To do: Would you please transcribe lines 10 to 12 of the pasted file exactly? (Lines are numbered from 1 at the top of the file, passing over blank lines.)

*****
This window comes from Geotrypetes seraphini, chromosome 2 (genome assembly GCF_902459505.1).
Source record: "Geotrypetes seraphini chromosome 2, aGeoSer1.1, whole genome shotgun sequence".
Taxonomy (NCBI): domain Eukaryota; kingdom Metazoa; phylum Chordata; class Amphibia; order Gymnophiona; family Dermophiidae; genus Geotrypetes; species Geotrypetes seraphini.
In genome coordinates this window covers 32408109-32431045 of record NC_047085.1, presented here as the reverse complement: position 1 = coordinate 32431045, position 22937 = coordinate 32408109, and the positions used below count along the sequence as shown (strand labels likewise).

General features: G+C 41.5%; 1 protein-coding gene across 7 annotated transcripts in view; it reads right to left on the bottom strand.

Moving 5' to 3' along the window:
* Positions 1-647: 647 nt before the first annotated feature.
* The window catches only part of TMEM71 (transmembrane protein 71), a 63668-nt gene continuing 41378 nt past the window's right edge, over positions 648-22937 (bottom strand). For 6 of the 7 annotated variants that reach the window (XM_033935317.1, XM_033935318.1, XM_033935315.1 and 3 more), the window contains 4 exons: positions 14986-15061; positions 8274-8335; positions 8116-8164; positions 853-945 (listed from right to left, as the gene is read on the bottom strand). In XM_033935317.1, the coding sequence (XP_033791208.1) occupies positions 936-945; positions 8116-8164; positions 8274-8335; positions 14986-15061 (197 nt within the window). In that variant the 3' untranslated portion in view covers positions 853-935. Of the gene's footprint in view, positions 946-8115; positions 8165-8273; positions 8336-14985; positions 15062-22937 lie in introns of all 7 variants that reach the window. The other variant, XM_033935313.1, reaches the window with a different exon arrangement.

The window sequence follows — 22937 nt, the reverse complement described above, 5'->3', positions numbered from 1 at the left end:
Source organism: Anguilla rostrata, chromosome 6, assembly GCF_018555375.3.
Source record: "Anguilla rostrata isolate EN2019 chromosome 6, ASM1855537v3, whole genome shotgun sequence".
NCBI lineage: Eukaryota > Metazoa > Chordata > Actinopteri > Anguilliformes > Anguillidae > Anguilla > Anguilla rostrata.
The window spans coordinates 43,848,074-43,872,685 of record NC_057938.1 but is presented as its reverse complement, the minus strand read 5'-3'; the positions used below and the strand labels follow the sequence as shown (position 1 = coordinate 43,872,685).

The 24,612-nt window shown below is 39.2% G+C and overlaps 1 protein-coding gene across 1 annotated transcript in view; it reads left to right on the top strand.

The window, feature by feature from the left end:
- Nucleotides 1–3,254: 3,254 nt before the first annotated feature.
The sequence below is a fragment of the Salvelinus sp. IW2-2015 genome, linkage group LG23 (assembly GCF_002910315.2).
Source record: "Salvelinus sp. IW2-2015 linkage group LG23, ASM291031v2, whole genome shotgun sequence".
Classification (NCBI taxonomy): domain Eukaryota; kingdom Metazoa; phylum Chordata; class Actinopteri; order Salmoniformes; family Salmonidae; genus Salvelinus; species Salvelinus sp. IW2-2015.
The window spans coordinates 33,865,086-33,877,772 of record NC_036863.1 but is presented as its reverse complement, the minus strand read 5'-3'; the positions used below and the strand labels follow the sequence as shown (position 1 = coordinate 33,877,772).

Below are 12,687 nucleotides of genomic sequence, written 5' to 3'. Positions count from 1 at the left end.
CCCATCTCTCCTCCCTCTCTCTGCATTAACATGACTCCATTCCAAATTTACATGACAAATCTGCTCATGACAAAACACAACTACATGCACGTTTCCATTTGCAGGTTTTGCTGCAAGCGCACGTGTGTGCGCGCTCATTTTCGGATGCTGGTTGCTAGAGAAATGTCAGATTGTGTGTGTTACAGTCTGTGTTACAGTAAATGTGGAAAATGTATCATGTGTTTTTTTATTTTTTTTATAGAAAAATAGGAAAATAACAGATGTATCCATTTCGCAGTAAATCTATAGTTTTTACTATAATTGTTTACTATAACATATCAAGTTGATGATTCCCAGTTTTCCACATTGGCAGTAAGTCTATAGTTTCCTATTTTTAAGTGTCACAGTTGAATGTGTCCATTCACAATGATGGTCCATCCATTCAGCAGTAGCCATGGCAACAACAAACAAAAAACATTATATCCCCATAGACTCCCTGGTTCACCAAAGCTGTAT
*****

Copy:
Source organism: Anguilla rostrata, chromosome 6, assembly GCF_018555375.3.
Source record: "Anguilla rostrata isolate EN2019 chromosome 6, ASM1855537v3, whole genome shotgun sequence".
NCBI lineage: Eukaryota > Metazoa > Chordata > Actinopteri > Anguilliformes > Anguillidae > Anguilla > Anguilla rostrata.